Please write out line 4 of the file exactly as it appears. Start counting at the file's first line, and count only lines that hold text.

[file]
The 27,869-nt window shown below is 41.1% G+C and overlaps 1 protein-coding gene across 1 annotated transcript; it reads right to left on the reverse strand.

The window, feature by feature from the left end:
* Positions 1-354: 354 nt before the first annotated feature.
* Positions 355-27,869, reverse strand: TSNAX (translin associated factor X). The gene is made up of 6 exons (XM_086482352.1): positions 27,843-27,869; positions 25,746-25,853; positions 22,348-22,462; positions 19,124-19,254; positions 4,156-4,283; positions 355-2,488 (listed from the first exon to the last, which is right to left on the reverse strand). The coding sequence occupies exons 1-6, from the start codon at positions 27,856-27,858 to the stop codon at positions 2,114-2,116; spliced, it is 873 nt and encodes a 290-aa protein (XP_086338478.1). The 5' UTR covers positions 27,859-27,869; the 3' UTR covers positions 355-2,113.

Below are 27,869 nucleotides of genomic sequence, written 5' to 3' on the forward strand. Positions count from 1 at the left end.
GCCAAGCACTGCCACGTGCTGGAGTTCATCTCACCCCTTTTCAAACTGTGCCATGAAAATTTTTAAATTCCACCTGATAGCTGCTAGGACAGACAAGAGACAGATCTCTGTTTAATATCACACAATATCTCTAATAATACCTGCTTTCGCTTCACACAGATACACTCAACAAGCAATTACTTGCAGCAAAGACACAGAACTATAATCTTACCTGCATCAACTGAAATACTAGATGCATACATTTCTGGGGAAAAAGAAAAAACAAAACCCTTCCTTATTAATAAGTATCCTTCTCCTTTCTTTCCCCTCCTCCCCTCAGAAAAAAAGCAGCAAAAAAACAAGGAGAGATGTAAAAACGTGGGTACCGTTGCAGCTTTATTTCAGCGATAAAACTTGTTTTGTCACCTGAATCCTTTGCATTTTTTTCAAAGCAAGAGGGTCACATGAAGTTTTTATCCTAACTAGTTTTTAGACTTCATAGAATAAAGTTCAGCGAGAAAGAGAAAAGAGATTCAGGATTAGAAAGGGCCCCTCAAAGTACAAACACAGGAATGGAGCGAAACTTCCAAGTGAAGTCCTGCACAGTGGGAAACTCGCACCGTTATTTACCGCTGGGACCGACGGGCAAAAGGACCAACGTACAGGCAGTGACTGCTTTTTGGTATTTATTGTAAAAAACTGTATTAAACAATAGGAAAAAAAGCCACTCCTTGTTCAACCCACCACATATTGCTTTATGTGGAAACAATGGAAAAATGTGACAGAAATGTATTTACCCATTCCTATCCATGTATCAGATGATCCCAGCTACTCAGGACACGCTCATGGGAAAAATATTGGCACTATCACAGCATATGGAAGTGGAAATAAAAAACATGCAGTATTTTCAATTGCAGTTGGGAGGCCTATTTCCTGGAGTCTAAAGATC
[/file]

* Positions 355-27,869, reverse strand: TSNAX (translin associated factor X). The gene is made up of 6 exons (XM_086482352.1): positions 27,843-27,869; positions 25,746-25,853; positions 22,348-22,462; positions 19,124-19,254; positions 4,156-4,283; positions 355-2,488 (listed from the first exon to the last, which is right to left on the reverse strand). The coding sequence occupies exons 1-6, from the start codon at positions 27,856-27,858 to the stop codon at positions 2,114-2,116; spliced, it is 873 nt and encodes a 290-aa protein (XP_086338478.1). The 5' UTR covers positions 27,859-27,869; the 3' UTR covers positions 355-2,113.